Two Republican lawmakers in Colorado plan to introduce a proposal that would make it easier for residents to opt out of ObamaCare by creating a tax deduction to offset the federal penalty for not purchasing health insurance. State Reps. Dan Nordberg, R-Colorado Springs, and Jared Wright, R-Fruita, announced this week that they will introduce the Healthcare Liberty Act when the state's 2014 legislative session convenes in January, KDVR.com reported.  Under the proposal, anyone who is fined for failing to purchase health insurance would be given a state tax deduction in an amount equal to the federal tax penalty. The deadline for avoiding penalties under ObamaCare is March 31 (12/19).

The CT Mirror: GOP Senator Wants Hearing On Access Health CT Problems
The top Republican on the legislature’s insurance committee wants the head of Connecticut’s health exchange to answer more questions -- publicly -- about problems with the system. And Sen. Kevin Kelly, R-Stratford, also wants lawmakers to conduct a public hearing to allow consumers to vent their frustrations with Connecticut’s efforts to implement the federal Affordable Care Act. Kevin Counihan, the CEO of Access Health CT, appeared before the Insurance and Real Estate Committee on Nov. 22, but that stop “raised more questions than answers,” Kelly said during a late-morning press conference in the Legislative Office Building (Phaneuf, 12/18).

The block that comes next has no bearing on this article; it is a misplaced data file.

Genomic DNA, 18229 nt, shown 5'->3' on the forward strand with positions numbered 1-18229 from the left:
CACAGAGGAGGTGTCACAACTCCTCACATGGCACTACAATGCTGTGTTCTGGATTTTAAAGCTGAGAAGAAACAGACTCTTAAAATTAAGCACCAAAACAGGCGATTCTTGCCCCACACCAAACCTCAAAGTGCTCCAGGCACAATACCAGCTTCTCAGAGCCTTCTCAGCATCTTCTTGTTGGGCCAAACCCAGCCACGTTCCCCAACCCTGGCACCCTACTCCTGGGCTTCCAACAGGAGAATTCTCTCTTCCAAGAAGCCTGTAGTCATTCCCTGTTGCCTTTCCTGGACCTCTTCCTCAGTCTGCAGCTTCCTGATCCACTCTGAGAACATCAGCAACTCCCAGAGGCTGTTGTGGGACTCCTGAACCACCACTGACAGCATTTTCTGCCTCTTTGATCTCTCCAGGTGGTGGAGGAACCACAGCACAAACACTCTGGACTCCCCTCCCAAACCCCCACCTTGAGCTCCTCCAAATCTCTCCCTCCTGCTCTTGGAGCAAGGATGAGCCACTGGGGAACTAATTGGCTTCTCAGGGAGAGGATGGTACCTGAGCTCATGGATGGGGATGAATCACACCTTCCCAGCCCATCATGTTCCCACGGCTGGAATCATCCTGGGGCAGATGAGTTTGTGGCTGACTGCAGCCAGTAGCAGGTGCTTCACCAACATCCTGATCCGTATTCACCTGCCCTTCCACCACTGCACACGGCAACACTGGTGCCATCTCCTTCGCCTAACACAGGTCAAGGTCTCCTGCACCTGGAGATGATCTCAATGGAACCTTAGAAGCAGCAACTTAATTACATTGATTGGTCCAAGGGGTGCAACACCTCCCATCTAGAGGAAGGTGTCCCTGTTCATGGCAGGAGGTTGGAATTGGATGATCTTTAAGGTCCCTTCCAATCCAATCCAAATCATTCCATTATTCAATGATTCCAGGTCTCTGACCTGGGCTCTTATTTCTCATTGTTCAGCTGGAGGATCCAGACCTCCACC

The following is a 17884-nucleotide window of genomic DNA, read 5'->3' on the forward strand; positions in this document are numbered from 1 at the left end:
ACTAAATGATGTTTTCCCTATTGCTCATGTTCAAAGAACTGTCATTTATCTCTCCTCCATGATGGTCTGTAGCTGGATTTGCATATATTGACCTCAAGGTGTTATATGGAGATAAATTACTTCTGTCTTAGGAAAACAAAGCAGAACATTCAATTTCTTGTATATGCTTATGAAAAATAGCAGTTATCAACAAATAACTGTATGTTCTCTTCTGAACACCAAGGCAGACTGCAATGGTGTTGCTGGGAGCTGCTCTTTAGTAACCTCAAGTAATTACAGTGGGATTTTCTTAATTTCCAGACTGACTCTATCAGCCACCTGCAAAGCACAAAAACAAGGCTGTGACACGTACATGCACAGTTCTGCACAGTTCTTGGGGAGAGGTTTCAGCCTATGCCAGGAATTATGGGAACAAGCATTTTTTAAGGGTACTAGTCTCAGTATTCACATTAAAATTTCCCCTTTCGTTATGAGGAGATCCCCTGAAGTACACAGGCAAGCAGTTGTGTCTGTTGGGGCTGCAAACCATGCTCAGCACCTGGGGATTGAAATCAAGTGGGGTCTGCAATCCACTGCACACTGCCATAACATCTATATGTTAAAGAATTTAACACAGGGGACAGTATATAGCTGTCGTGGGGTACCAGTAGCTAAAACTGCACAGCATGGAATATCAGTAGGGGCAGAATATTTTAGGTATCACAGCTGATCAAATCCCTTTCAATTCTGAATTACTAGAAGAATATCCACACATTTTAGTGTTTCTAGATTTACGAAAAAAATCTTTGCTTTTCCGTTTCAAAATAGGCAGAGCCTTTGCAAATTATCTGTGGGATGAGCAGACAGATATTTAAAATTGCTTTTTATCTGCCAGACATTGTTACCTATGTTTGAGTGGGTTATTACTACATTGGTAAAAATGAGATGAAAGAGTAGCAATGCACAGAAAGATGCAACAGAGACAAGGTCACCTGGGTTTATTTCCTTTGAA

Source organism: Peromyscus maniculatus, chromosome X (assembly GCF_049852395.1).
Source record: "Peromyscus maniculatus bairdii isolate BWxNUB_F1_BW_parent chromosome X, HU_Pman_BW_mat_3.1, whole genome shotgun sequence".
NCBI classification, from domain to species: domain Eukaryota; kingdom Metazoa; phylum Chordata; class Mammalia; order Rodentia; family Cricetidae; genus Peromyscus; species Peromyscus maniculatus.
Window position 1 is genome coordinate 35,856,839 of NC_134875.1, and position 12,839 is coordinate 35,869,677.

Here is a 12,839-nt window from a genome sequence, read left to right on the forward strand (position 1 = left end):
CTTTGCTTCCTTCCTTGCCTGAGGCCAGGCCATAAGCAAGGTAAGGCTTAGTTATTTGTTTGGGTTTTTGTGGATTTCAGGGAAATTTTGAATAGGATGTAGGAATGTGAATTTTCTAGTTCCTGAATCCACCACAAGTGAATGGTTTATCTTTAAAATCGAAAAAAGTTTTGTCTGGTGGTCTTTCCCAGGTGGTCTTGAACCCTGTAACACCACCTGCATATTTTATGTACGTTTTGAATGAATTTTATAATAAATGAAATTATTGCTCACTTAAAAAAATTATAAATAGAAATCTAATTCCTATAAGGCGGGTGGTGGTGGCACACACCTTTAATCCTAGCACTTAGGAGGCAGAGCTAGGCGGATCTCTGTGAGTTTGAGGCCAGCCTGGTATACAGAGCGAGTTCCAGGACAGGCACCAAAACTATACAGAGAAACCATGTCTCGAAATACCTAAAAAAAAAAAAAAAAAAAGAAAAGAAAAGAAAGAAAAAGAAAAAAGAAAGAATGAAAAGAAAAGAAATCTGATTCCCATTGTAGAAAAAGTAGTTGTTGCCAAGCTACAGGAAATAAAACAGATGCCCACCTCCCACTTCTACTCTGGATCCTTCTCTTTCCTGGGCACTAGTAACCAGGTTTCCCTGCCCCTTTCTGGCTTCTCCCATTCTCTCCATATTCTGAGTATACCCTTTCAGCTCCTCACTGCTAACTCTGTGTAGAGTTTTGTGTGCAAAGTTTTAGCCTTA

Des Moines Register: Health Care For 10,000 Iowans In Limbo Over Communications Snarl
Thousands of modest-income Iowans who filled out health insurance applications via the government’s new online marketplace could be without coverage on Jan. 1, because of a lack of communication between federal and state officials. The issue involves people who might qualify for Iowa’s version of Medicaid, the public insurance program for the poor, or related programs (Leys, 12/19).

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Minnesota's Health Exchange Turmoil Continues

As of Dec. 1, fewer than 4,500 people had signed up for coverage through the state's online insurance marketplace, leading to apologies from its new director and talk of postponing the deadline for enrollment for January coverage.

The Wall Street Journal: More Turmoil In State Health Exchanges
Some states have signed up tens of thousands of new customers, ... But at least four of the 14—Hawaii, Maryland, Minnesota and Oregon—have had serious technical problems, and all four have now replaced directors less than three months after opening their exchanges. As of Dec. 1, fewer than 4,500 people had managed to sign up for private insurance in Minnesota, according to an Obama administration report (Schatz, 12/18).